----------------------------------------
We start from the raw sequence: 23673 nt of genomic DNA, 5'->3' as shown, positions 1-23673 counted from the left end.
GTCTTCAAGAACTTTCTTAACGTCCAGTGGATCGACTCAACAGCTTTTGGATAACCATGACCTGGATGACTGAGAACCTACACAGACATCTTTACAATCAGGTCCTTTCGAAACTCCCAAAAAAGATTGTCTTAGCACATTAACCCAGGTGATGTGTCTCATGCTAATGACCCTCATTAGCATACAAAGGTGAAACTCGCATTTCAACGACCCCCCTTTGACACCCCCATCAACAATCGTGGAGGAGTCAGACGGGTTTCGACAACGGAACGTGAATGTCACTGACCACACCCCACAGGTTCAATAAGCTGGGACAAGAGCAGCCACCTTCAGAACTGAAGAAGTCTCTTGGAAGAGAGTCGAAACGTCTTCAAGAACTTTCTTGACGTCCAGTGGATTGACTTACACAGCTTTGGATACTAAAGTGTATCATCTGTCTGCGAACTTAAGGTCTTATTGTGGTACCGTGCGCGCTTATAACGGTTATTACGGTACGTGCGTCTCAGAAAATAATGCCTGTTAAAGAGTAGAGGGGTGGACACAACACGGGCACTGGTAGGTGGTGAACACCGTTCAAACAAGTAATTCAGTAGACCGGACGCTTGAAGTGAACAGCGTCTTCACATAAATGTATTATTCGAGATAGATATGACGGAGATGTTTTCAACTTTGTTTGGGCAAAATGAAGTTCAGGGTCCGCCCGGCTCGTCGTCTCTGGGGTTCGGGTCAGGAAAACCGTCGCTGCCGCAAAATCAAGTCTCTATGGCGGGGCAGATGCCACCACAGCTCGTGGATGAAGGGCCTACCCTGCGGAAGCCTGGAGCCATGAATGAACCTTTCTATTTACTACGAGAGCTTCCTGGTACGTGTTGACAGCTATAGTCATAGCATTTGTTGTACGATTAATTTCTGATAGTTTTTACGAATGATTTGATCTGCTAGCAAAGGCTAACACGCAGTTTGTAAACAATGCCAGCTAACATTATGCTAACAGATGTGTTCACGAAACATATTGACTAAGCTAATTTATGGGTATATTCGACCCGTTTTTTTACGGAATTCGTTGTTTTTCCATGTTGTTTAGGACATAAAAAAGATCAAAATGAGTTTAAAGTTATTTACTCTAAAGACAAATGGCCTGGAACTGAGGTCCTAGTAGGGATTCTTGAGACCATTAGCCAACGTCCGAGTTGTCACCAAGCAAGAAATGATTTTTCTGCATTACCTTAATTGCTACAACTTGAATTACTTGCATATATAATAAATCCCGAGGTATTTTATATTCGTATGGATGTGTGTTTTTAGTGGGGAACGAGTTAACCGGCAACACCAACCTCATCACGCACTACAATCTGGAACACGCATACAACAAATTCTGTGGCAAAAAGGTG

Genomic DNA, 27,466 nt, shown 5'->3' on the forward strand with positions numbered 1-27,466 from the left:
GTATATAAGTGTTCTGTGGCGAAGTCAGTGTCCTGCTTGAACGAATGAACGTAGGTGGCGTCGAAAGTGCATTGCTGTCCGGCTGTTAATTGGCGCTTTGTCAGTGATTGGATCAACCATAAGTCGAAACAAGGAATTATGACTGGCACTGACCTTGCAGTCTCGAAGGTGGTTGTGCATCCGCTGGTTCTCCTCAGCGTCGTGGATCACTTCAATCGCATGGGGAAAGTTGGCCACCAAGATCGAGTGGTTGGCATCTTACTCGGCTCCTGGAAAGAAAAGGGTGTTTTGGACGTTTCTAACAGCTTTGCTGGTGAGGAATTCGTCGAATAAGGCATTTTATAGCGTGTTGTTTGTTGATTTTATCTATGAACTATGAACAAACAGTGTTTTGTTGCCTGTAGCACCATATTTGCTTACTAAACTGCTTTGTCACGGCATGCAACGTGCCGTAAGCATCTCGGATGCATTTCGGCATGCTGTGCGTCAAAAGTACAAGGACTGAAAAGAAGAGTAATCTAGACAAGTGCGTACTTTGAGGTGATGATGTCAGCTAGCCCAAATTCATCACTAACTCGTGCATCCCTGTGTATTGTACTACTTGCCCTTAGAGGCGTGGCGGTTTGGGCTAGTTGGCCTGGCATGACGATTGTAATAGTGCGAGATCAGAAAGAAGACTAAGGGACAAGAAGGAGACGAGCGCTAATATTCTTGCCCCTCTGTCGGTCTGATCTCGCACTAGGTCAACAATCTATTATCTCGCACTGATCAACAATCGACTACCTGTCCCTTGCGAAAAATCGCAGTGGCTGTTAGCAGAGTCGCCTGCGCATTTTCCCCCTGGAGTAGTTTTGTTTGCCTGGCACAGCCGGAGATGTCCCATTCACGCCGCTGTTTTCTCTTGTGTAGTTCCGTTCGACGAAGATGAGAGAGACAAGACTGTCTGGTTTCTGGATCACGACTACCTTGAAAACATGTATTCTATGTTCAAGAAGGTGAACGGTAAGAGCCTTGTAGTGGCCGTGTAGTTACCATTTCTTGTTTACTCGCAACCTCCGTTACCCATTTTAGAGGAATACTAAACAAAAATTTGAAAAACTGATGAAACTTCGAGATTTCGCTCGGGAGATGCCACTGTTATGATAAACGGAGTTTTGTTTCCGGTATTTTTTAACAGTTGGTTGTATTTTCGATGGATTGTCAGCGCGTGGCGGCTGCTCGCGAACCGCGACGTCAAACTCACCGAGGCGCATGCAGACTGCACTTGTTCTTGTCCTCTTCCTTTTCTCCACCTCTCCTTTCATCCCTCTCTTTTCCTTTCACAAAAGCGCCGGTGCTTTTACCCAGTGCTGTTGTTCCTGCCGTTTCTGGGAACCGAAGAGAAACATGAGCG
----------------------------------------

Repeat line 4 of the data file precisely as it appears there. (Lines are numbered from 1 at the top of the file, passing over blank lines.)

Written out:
GTATATAAGTGTTCTGTGGCGAAGTCAGTGTCCTGCTTGAACGAATGAACGTAGGTGGCGTCGAAAGTGCATTGCTGTCCGGCTGTTAATTGGCGCTTTGTCAGTGATTGGATCAACCATAAGTCGAAACAAGGAATTATGACTGGCACTGACCTTGCAGTCTCGAAGGTGGTTGTGCATCCGCTGGTTCTCCTCAGCGTCGTGGATCACTTCAATCGCATGGGGAAAGTTGGCCACCAAGATCGAGTGGTTGGCATCTTACTCGGCTCCTGGAAAGAAAAGGGTGTTTTGGACGTTTCTAACAGCTTTGCTGGTGAGGAATTCGTCGAATAAGGCATTTTATAGCGTGTTGTTTGTTGATTTTATCTATGAACTATGAACAAACAGTGTTTTGTTGCCTGTAGCACCATATTTGCTTACTAAACTGCTTTGTCACGGCATGCAACGTGCCGTAAGCATCTCGGATGCATTTCGGCATGCTGTGCGTCAAAAGTACAAGGACTGAAAAGAAGAGTAATCTAGACAAGTGCGTACTTTGAGGTGATGATGTCAGCTAGCCCAAATTCATCACTAACTCGTGCATCCCTGTGTATTGTACTACTTGCCCTTAGAGGCGTGGCGGTTTGGGCTAGTTGGCCTGGCATGACGATTGTAATAGTGCGAGATCAGAAAGAAGACTAAGGGACAAGAAGGAGACGAGCGCTAATATTCTTGCCCCTCTGTCGGTCTGATCTCGCACTAGGTCAACAATCTATTATCTCGCACTGATCAACAATCGACTACCTGTCCCTTGCGAAAAATCGCAGTGGCTGTTAGCAGAGTCGCCTGCGCATTTTCCCCCTGGAGTAGTTTTGTTTGCCTGGCACAGCCGGAGATGTCCCATTCACGCCGCTGTTTTCTCTTGTGTAGTTCCGTTCGACGAAGATGAGAGAGACAAGACTGTCTGGTTTCTGGATCACGACTACCTTGAAAACATGTATTCTATGTTCAAGAAGGTGAACGGTAAGAGCCTTGTAGTGGCCGTGTAGTTACCATTTCTTGTTTACTCGCAACCTCCGTTACCCATTTTAGAGGAATACTAAACAAAAATTTGAAAAACTGATGAAACTTCGAGATTTCGCTCGGGAGATGCCACTGTTATGATAAACGGAGTTTTGTTTCCGGTATTTTTTAACAGTTGGTTGTATTTTCGATGGATTGTCAGCGCGTGGCGGCTGCTCGCGAACCGCGACGTCAAACTCACCGAGGCGCATGCAGACTGCACTTGTTCTTGTCCTCTTCCTTTTCTCCACCTCTCCTTTCATCCCTCTCTTTTCCTTTCACAAAAGCGCCGGTGCTTTTACCCAGTGCTGTTGTTCCTGCCGTTTCTGGGAACCGAAGAGAAACATGAGCG